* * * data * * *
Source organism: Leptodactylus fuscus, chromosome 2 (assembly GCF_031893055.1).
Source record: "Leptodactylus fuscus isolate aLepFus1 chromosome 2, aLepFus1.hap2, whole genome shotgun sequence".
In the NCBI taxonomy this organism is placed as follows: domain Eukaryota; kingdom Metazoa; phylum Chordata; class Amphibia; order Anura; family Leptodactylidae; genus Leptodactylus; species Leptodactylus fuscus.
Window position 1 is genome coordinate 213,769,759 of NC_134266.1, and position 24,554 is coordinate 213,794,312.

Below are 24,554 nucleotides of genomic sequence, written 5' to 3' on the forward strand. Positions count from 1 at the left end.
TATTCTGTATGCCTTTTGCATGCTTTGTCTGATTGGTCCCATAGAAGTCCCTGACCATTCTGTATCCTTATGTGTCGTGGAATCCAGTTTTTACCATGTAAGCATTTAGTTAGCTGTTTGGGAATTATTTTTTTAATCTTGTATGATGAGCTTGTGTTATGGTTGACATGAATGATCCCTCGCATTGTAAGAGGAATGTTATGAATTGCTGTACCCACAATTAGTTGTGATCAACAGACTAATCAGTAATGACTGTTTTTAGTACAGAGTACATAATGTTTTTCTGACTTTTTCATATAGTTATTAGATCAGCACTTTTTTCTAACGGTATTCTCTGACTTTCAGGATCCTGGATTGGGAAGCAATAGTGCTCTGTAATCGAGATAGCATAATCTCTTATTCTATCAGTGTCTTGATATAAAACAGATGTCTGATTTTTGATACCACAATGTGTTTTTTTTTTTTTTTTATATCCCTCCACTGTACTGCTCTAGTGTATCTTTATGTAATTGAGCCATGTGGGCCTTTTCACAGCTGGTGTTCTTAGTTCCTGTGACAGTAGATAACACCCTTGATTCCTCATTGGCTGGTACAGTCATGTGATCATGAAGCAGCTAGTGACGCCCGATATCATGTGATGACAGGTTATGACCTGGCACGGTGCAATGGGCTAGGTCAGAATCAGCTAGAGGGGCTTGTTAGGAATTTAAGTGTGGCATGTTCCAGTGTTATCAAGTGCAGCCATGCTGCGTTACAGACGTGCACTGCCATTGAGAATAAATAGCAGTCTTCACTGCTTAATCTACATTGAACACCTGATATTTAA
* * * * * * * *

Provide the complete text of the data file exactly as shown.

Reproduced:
Source organism: Leptodactylus fuscus, chromosome 2 (assembly GCF_031893055.1).
Source record: "Leptodactylus fuscus isolate aLepFus1 chromosome 2, aLepFus1.hap2, whole genome shotgun sequence".
In the NCBI taxonomy this organism is placed as follows: domain Eukaryota; kingdom Metazoa; phylum Chordata; class Amphibia; order Anura; family Leptodactylidae; genus Leptodactylus; species Leptodactylus fuscus.
Window position 1 is genome coordinate 213,769,759 of NC_134266.1, and position 24,554 is coordinate 213,794,312.

Below are 24,554 nucleotides of genomic sequence, written 5' to 3' on the forward strand. Positions count from 1 at the left end.
TATTCTGTATGCCTTTTGCATGCTTTGTCTGATTGGTCCCATAGAAGTCCCTGACCATTCTGTATCCTTATGTGTCGTGGAATCCAGTTTTTACCATGTAAGCATTTAGTTAGCTGTTTGGGAATTATTTTTTTAATCTTGTATGATGAGCTTGTGTTATGGTTGACATGAATGATCCCTCGCATTGTAAGAGGAATGTTATGAATTGCTGTACCCACAATTAGTTGTGATCAACAGACTAATCAGTAATGACTGTTTTTAGTACAGAGTACATAATGTTTTTCTGACTTTTTCATATAGTTATTAGATCAGCACTTTTTTCTAACGGTATTCTCTGACTTTCAGGATCCTGGATTGGGAAGCAATAGTGCTCTGTAATCGAGATAGCATAATCTCTTATTCTATCAGTGTCTTGATATAAAACAGATGTCTGATTTTTGATACCACAATGTGTTTTTTTTTTTTTTTTATATCCCTCCACTGTACTGCTCTAGTGTATCTTTATGTAATTGAGCCATGTGGGCCTTTTCACAGCTGGTGTTCTTAGTTCCTGTGACAGTAGATAACACCCTTGATTCCTCATTGGCTGGTACAGTCATGTGATCATGAAGCAGCTAGTGACGCCCGATATCATGTGATGACAGGTTATGACCTGGCACGGTGCAATGGGCTAGGTCAGAATCAGCTAGAGGGGCTTGTTAGGAATTTAAGTGTGGCATGTTCCAGTGTTATCAAGTGCAGCCATGCTGCGTTACAGACGTGCACTGCCATTGAGAATAAATAGCAGTCTTCACTGCTTAATCTACATTGAACACCTGATATTTAA